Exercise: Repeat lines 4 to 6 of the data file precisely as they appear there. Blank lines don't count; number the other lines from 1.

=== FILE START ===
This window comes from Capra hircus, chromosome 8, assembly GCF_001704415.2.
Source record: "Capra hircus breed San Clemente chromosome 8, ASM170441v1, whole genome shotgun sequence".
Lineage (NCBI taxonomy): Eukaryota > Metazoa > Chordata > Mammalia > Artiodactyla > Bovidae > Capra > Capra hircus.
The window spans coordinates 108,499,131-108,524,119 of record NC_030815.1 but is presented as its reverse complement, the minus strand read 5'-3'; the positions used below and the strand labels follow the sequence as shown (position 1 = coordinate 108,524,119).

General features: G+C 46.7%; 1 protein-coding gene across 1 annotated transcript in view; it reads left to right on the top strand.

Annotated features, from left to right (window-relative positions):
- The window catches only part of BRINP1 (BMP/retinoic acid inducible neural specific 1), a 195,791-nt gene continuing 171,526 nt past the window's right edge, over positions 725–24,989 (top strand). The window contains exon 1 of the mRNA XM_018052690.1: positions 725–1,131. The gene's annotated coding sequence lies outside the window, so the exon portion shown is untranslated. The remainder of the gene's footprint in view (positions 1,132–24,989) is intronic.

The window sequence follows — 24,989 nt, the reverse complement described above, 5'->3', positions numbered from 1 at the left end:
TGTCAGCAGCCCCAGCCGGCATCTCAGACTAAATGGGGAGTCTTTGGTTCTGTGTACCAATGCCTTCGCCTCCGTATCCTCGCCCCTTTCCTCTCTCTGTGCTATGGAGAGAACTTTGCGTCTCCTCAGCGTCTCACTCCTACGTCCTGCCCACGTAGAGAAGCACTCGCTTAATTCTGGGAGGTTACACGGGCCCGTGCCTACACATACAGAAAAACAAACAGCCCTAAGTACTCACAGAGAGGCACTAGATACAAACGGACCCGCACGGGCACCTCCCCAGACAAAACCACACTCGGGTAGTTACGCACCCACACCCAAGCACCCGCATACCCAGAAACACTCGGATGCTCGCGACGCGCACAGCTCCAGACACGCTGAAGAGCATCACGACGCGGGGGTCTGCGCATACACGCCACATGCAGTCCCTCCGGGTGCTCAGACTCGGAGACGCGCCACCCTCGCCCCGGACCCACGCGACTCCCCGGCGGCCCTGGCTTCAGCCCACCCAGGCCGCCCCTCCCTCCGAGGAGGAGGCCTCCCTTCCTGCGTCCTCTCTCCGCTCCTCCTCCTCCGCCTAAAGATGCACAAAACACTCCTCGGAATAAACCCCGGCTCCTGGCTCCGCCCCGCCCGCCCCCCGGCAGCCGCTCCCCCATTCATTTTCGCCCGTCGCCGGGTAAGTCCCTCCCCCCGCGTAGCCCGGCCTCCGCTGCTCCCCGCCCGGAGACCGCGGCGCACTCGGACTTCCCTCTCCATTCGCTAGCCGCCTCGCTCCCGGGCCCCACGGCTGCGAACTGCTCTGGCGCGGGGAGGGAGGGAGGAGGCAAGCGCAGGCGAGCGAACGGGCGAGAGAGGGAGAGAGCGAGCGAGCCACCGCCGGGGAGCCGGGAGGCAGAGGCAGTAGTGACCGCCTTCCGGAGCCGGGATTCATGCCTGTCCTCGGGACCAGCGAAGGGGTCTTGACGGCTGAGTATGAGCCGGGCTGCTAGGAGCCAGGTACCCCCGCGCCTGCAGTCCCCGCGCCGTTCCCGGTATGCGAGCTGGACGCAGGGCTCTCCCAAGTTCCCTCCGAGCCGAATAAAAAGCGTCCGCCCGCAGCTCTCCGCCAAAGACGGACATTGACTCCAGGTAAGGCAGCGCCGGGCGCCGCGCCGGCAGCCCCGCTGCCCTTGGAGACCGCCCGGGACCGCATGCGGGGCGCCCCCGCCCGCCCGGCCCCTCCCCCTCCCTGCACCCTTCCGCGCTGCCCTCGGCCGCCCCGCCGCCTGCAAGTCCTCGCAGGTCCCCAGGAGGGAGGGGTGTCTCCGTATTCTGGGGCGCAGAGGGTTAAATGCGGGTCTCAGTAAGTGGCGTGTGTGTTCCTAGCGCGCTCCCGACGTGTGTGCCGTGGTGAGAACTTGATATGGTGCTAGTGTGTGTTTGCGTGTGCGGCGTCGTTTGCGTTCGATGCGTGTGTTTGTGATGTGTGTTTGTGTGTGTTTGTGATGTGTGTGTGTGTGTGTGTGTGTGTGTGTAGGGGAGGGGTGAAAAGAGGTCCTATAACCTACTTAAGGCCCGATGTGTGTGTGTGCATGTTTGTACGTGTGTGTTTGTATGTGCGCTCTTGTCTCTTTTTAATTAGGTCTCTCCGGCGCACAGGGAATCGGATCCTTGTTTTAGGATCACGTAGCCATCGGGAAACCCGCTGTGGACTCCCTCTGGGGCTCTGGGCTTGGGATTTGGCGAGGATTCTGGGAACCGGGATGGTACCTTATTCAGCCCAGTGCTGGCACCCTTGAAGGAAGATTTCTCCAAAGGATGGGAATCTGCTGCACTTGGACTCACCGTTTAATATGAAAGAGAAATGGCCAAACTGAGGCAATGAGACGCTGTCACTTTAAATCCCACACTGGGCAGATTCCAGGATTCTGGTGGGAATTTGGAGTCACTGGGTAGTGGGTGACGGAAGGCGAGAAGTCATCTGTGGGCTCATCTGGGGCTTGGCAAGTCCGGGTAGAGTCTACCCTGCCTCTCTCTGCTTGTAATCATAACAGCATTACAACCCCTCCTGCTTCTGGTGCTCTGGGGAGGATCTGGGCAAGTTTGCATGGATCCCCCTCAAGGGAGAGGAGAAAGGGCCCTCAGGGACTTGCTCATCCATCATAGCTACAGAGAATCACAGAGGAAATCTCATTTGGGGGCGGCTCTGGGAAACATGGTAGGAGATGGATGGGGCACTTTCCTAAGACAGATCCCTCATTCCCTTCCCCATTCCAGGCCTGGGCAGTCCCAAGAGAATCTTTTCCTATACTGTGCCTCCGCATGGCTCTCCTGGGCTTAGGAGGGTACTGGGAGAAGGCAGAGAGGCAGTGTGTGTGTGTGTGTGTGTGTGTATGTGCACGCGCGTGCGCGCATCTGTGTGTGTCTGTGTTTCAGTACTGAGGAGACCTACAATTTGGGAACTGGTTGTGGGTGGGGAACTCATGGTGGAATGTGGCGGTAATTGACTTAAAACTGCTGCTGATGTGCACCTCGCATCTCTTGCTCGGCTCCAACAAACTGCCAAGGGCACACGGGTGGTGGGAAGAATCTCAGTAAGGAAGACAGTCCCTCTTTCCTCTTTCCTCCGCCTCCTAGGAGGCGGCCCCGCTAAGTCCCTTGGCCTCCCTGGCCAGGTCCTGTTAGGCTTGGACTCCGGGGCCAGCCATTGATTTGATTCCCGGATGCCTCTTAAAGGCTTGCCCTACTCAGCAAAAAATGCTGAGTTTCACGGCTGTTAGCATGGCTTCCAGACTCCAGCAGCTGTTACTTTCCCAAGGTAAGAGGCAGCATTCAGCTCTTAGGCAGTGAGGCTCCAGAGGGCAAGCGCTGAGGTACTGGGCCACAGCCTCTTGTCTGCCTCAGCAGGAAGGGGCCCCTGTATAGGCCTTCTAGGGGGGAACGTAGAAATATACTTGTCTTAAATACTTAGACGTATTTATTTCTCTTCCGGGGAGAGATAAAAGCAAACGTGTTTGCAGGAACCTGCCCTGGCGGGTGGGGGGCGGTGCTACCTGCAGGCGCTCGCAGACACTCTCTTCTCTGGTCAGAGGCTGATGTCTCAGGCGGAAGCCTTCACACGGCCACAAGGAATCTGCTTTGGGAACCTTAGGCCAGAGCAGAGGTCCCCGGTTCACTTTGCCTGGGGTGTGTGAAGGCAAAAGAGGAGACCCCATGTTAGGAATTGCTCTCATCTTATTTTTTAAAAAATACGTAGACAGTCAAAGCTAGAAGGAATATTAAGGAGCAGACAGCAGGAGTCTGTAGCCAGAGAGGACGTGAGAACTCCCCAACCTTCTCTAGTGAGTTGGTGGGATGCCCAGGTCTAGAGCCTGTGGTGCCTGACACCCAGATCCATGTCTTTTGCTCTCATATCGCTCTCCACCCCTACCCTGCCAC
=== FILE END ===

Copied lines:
The window spans coordinates 108,499,131-108,524,119 of record NC_030815.1 but is presented as its reverse complement, the minus strand read 5'-3'; the positions used below and the strand labels follow the sequence as shown (position 1 = coordinate 108,524,119).

General features: G+C 46.7%; 1 protein-coding gene across 1 annotated transcript in view; it reads left to right on the top strand.

Annotated features, from left to right (window-relative positions):